Edited by Günter K. Stahl and Ingmar Björkman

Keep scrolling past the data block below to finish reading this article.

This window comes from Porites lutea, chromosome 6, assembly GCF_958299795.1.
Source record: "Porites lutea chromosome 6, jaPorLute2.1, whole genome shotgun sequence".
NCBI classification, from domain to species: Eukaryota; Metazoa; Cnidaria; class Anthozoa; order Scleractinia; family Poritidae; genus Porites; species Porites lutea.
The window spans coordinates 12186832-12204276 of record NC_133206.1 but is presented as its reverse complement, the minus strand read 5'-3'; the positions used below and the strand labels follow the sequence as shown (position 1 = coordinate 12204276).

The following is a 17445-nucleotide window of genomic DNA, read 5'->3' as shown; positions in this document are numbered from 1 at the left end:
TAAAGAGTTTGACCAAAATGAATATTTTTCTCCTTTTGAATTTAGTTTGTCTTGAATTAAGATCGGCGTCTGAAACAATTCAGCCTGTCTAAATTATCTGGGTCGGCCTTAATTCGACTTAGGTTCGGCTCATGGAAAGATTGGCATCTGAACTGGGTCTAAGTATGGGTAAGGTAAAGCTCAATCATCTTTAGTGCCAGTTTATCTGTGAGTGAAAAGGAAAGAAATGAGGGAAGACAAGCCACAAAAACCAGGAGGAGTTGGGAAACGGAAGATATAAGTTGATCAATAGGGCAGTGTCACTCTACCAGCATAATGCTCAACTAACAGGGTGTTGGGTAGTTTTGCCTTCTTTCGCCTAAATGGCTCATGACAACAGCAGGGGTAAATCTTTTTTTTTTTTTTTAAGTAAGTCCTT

Joerg Dietz and Lars-Eric Petersen Many companies have an increasingly diverse labour force as a result of demographic trends in the population, new legal regulations, changing societal norms and the globalization of business (Bhawuk, Podsiadlowski, Graf & Triandis, 2002). In the USA, for example, the proportion of Latino and Asian employees has grown substantially, and in nearly all industrialized countries women are increasingly represented in the workplace. Diversity management helps to cope with the consequences of a diverse workforce (for instance, an increased risk of conﬂict). It has been deﬁned as ‘systematic and planned programs or procedures that are designed (a) to improve interaction among diverse people especially of diﬀerent ethnicities, sexes or cultures and (b) to make this diversity a source of creativity, complementarity, and greater eﬀectiveness’ (Stockdale & Crosby, 2004: 12). The importance of diversity management is related to the ‘business case’ for diversity. It links demographic diversity to bottom line results by drawing on three main arguments. First, there is an increasing shortage of qualiﬁed and talented staﬀ in the knowledge economy; hence, organizations must exhaust all possible segments of the labour market, including minority employees, who traditionally have been underrepresented in most labour segments (with the exception of low-status work). Second, the demographic proﬁle of customers is increasingly diverse (in particular with regard to ethnic diversity). The business principle of matching, which refers to the recruitment of applicants who ﬁt the organization’s and its clients’ demographic proﬁle, is seen as an...
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